Earlier this month, the Wall Street Journal reported that the Securities and Exchange Commission is in the process of preparing new rules to increase the monitoring and oversight of various asset funds, including hedge funds and alternative mutual funds.
Importantly, the SEC’s proposed rules are being promulgated at the same time the SEC is conducting what it has coined a “national sweep exam” of alternative mutual funds to examine in greater detail how alternative funds value the “illiquid assets” held by the fund, among other things.
The SEC’s potential regulatory action is in response to apparent increasing concern that the multitrillion-dollar asset management industry could create substantial instability to the financial system with the occurrence of a significant event, such as a sudden change in interest rates or widespread investor redemptions. This move by the SEC follows an announcement made last year by the Financial Stability Oversight Council that it was reviewing the activities of asset management firms and related businesses to determine whether those firms should be subject to additional scrutiny under the Dodd-Frank Act.
It has been suggested that the proposed sweep of alternative mutual funds is part of a larger strategy by the SEC to bring the alternative mutual funds, and similarly situated entities such as asset managers and hedge funds, under the same regulatory umbrella imposed upon large banks and similarly situated financial institutions in response to the 2008 recession. Those regulations were adopted to address the purported risk that the failure of one or more large financial institutions could potentially debilitate the national economy. The combined import of the SEC’s announced “sweep” and the potential regulations reported by the Journal is that alternative mutual funds are now on the SEC’s radar, and additional oversight and regulatory scrutiny are all but assured in the near future. These developments further solidify the SEC’s pattern of instituting regulations and audits of investment strategies that become increasingly popular in the financial industry.
This news should concern managers of alternative mutual funds. The SEC’s suggestion of pursuing new regulations raises the stakes for the information that could be gleaned from the SEC’s sweep of alternative mutual funds. The SEC has said that the sweep will focus on liquidity, leverage and board oversight. From the sweep, the SEC hopes to gain “insight into how alternative mutual funds attempt to generate yield and how much risk they undertake, in addition to how well boards are carrying out their oversight duties” as well as to identify areas where it believes “fund managers may need additional guidance.”
In addition, the SEC may, on the basis of the sweep, draw conclusions and share observations regarding industry practice that could influence its rulemaking. For example, earlier this year, after conducting “presence exams” of private equity firms, SEC staff famously shared their observations regarding the industry, including “real and significant” conflicts and “violations of law or material weaknesses” in more than half the firms examined.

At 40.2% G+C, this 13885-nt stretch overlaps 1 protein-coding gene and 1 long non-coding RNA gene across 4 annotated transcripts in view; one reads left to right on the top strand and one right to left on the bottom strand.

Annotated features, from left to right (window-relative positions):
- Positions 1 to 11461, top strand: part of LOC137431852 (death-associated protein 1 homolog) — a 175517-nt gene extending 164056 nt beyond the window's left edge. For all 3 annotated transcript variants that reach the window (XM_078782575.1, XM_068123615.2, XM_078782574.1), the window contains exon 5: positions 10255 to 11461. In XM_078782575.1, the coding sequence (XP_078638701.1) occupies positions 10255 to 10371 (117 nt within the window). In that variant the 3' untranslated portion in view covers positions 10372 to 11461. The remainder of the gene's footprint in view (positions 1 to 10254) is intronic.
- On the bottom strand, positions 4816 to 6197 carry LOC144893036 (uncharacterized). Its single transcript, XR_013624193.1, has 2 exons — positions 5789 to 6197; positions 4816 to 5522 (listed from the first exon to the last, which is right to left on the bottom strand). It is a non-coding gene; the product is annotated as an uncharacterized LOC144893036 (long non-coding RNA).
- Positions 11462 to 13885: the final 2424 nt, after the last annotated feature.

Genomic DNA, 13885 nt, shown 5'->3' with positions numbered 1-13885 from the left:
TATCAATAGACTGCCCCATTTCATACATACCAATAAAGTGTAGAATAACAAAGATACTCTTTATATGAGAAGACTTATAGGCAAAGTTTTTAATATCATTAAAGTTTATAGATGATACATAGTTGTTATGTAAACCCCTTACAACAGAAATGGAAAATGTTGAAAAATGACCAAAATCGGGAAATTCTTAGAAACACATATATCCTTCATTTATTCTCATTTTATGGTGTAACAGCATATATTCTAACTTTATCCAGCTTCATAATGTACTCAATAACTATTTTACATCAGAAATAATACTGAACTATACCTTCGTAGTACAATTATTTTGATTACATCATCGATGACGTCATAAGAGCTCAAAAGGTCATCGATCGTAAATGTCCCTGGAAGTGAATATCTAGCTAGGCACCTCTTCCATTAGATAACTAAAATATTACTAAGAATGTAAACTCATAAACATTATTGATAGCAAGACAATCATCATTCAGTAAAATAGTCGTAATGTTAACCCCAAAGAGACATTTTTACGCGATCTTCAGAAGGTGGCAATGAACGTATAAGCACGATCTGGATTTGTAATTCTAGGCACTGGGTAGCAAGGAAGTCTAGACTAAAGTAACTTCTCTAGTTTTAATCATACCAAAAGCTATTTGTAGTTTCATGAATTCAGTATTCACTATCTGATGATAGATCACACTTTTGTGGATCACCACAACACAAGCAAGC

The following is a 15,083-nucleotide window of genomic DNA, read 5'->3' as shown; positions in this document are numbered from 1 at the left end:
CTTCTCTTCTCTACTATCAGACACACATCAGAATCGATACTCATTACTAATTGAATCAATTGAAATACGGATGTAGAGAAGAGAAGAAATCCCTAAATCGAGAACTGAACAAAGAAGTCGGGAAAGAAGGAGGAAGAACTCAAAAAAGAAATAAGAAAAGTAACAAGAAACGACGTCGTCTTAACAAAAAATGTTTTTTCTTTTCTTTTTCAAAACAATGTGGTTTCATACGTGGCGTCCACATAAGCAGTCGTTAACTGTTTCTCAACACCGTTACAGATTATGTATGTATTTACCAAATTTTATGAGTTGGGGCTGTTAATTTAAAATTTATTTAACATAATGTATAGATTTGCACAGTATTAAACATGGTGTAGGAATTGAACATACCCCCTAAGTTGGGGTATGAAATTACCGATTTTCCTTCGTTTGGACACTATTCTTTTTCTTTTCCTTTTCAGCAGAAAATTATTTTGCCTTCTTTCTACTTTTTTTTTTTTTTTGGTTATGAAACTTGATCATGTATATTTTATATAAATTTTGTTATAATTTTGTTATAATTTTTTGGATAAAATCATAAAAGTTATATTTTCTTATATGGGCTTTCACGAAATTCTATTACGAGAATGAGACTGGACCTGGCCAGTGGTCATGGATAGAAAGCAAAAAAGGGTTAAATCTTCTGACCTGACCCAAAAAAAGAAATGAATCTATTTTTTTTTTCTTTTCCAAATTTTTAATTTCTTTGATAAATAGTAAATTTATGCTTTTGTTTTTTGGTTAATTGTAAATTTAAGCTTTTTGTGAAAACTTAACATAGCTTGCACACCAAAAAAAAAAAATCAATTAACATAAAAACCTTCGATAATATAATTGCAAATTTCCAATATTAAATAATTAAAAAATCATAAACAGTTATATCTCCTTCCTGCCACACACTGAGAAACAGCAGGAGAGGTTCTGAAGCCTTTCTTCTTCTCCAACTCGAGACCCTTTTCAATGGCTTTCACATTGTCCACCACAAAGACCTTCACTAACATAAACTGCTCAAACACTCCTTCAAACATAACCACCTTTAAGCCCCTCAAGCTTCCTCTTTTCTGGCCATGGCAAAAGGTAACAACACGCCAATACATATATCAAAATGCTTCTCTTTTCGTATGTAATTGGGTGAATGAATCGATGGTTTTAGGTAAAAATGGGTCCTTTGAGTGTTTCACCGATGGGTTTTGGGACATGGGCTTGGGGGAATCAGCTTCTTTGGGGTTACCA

The SEC’s findings regarding the alternative mutual fund industry’s valuation of its illiquid assets and/or fund liquidity could potentially cause the SEC to pursue additional regulations or seek to conduct additional oversight of the alternative mutual fund space. In other words, there is a great deal of uncertainty and unpredictability in what the SEC may do next once the national sweep exam has been completed - the SEC’s reaction to the national sweep could bring with it a substantial amount of additional scrutiny, oversight and regulation in the future. As a result, alternative mutual funds should prepare themselves for the magnifying glass of the SEC.
Four steps to take
Knowing that increasing SEC scrutiny, such as inquiries and subpoenas, may be just around the corner, what precautionary measures can you, as an alternative mutual fund manager, take to protect your interests?
- Preliminary considerations should include consulting with counsel that is experienced in this area, who, in turn, will engage an independent valuation consultant and, among other things, determine whether the fund’s valuations are appropriate (and, relatedly, whether the fund’s valuation policies and methodologies are appropriate and consistent with the fund’s disclosures).
- It is important for your counsel to be the one to engage the consultant, in order to create and safeguard attorney-client privilege (which could be waived if you engage the independent valuation consultant directly).
- You should also work with your counsel to ensure that you maintain robust internal controls for preserving electronic information relating to the assets held in the funds, and to ensure that any examinations are seamless and do not cause additional regulatory oversight.
- Particularly if and when you receive a formal and more focused SEC inquiry or subpoena, you need hedge fund counsel who are highly experienced in responding to these inquires, in order todevelop a manageable discovery plan that won’t unduly consume and distract you and your fund, personally and economically.
Preparation will go a long way in dealing with what appears to be a developing mine field of new regulations, and potential enforcement actions, from the federal government.